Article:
If you want your toddler to listen to you, get down on their level. Look them in the eye and speak clearly and softly. They won't pay attention to yelling, but will get quiet to hear a softer voice. You may have to wait until they quiet down if they are crying or screaming, but trying to outdo their noise isn't the answer. Remain calm and it will help them to get calm and be ready to listen to what you have to say.
It's really hard to make a toddler do anything. I believe this is mostly about repetition and expectation. Positively reinforce the good behavior, and try not to acknowledge the bad. Over time, if all the child's role models do this, they will learn what is expected and do it accordingly. I wrote a hub on the subject recently. You can find it here. http://rclinton5280.hubpages.com/hub/A- … hould-Know
From my experience, I make a toddler listen to me by speaking slower to them and projecting a soother voice. Acting things out also helps them understand what I'm trying to tell them.
Thank you Shil978 for asking. I appreciate it.
I always wondered about using sign language. Can toddlers talk yet, I forget.
Once we realize that any relationship is a two-way street, you can make others listen to you irrespective of their age. Children repeat what parents do. By being a good listener, you can teach them the art of listening to others patiently. As it is impossible to say yes to all their demands, give them a valid reason whenever you are denying their wish. Never allow your voice to rise above normal pitch. In my experience, kids are easier to deal with than adults.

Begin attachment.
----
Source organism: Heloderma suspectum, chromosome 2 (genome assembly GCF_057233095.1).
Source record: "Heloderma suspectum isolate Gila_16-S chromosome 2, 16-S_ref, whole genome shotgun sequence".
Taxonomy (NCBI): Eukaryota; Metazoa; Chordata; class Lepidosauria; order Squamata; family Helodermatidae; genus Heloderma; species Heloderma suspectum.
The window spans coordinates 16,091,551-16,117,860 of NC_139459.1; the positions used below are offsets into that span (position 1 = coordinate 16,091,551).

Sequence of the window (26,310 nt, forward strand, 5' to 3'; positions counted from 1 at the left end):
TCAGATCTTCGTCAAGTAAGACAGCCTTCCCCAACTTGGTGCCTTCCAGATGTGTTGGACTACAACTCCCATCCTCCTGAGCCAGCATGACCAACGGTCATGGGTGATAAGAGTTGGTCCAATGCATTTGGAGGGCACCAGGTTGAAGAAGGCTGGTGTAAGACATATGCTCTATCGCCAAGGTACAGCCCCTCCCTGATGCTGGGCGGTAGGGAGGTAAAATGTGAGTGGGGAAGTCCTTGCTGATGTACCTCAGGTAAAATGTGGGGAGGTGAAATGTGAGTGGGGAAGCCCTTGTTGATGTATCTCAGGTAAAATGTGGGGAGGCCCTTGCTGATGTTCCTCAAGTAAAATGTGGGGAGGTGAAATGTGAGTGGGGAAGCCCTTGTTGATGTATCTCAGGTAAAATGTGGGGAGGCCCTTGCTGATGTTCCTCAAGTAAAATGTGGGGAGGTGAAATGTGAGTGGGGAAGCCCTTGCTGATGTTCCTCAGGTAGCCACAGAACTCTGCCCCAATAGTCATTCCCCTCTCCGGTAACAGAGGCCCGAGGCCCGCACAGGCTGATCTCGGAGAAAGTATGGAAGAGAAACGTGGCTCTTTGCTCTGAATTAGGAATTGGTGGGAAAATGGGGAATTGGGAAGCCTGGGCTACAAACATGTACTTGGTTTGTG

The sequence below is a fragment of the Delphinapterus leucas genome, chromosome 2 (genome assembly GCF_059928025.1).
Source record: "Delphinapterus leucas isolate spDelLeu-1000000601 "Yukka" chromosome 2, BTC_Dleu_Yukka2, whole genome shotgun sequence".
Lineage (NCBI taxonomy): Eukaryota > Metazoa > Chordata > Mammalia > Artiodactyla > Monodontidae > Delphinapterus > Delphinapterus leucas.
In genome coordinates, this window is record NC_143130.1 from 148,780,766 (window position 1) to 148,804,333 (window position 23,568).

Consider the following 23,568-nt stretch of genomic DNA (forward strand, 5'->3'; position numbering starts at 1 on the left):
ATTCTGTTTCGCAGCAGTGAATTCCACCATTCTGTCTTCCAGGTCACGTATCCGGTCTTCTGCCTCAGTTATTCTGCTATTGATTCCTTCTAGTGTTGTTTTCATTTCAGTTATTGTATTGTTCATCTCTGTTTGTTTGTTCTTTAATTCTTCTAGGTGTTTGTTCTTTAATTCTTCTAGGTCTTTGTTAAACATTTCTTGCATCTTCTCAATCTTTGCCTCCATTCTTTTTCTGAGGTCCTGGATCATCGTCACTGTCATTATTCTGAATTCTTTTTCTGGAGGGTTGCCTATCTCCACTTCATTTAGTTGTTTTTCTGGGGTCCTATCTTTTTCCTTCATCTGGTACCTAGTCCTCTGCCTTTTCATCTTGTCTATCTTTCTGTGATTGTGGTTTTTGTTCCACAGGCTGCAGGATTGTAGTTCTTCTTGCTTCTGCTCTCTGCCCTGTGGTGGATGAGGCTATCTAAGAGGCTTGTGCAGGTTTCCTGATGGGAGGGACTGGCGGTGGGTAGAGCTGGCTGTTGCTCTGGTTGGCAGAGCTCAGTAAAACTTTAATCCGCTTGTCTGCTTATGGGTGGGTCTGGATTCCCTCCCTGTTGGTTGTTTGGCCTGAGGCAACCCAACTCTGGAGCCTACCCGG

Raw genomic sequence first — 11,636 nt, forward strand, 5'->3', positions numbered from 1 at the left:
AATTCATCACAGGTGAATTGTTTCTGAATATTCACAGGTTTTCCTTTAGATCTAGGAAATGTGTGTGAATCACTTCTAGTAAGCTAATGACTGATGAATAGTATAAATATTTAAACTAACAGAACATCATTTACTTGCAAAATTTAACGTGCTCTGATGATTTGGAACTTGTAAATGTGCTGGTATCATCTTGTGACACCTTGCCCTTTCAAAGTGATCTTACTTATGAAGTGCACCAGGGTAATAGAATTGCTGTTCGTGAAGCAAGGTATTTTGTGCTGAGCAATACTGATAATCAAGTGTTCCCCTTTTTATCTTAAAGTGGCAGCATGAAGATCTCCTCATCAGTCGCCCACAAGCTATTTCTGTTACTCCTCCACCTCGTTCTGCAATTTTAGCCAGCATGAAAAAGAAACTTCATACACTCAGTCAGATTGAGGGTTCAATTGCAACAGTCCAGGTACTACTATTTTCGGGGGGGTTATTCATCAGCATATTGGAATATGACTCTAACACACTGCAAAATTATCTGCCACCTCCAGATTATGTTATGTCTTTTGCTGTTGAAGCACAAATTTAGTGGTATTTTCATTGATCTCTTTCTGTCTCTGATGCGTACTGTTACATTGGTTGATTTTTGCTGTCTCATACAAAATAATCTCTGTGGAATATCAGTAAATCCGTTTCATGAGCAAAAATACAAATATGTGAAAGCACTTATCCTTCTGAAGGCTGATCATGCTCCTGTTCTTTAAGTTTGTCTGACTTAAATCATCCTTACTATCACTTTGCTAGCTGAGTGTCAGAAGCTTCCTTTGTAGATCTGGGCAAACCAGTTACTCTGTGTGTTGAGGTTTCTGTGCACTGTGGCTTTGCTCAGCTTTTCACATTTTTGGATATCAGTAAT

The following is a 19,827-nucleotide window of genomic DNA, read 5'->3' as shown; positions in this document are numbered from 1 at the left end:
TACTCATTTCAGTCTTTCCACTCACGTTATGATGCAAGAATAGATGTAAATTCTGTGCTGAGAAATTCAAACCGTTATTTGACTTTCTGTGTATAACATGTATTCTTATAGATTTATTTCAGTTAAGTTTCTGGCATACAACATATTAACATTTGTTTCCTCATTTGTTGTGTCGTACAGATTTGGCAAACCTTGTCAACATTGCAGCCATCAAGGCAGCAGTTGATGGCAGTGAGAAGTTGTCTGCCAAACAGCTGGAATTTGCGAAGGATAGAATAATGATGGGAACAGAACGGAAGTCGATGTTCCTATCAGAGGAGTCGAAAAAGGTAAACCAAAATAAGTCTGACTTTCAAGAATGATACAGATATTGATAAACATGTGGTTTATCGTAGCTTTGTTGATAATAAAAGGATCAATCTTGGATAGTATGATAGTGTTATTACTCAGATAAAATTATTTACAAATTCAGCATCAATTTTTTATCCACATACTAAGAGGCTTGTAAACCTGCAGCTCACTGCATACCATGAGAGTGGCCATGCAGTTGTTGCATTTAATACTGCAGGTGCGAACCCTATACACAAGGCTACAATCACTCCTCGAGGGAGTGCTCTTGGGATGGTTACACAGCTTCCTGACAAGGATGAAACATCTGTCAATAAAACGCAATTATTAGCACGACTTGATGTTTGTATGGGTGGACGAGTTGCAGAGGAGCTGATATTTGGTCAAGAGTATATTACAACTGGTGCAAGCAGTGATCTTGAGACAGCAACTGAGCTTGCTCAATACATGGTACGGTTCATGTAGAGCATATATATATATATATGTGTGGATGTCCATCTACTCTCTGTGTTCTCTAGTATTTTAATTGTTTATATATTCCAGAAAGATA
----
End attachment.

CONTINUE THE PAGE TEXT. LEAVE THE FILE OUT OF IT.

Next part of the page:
Speak to them quietly , even though it is terribly tempting to yell. Also touch them, kneel down or put them on your lap and make eye contact. Get them used to looking at you when you talk - it is much easier that way to be sure you have their attention.
Don't get discouraged that you have to repeat things over and over for them. Believe it or not, what you say is sinking in. You will finally hear it one day when they have kids and you hear them talking to their children.
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